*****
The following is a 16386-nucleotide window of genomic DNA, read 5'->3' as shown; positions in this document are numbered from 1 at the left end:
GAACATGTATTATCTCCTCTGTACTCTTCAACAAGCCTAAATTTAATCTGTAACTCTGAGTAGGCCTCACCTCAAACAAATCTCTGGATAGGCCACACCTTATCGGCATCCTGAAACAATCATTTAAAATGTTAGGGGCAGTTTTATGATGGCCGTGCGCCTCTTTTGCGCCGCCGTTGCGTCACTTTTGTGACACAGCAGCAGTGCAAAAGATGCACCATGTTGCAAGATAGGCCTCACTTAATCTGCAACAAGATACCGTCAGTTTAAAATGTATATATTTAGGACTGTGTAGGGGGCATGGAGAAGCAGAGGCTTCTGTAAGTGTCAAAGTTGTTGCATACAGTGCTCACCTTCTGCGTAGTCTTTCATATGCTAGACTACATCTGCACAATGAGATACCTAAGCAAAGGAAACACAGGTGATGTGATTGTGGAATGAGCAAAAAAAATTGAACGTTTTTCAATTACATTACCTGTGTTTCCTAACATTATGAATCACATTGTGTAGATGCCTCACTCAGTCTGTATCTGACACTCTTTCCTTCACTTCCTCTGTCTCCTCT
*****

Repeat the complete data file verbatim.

The following is a 16386-nucleotide window of genomic DNA, read 5'->3' as shown; positions in this document are numbered from 1 at the left end:
GAACATGTATTATCTCCTCTGTACTCTTCAACAAGCCTAAATTTAATCTGTAACTCTGAGTAGGCCTCACCTCAAACAAATCTCTGGATAGGCCACACCTTATCGGCATCCTGAAACAATCATTTAAAATGTTAGGGGCAGTTTTATGATGGCCGTGCGCCTCTTTTGCGCCGCCGTTGCGTCACTTTTGTGACACAGCAGCAGTGCAAAAGATGCACCATGTTGCAAGATAGGCCTCACTTAATCTGCAACAAGATACCGTCAGTTTAAAATGTATATATTTAGGACTGTGTAGGGGGCATGGAGAAGCAGAGGCTTCTGTAAGTGTCAAAGTTGTTGCATACAGTGCTCACCTTCTGCGTAGTCTTTCATATGCTAGACTACATCTGCACAATGAGATACCTAAGCAAAGGAAACACAGGTGATGTGATTGTGGAATGAGCAAAAAAAATTGAACGTTTTTCAATTACATTACCTGTGTTTCCTAACATTATGAATCACATTGTGTAGATGCCTCACTCAGTCTGTATCTGACACTCTTTCCTTCACTTCCTCTGTCTCCTCT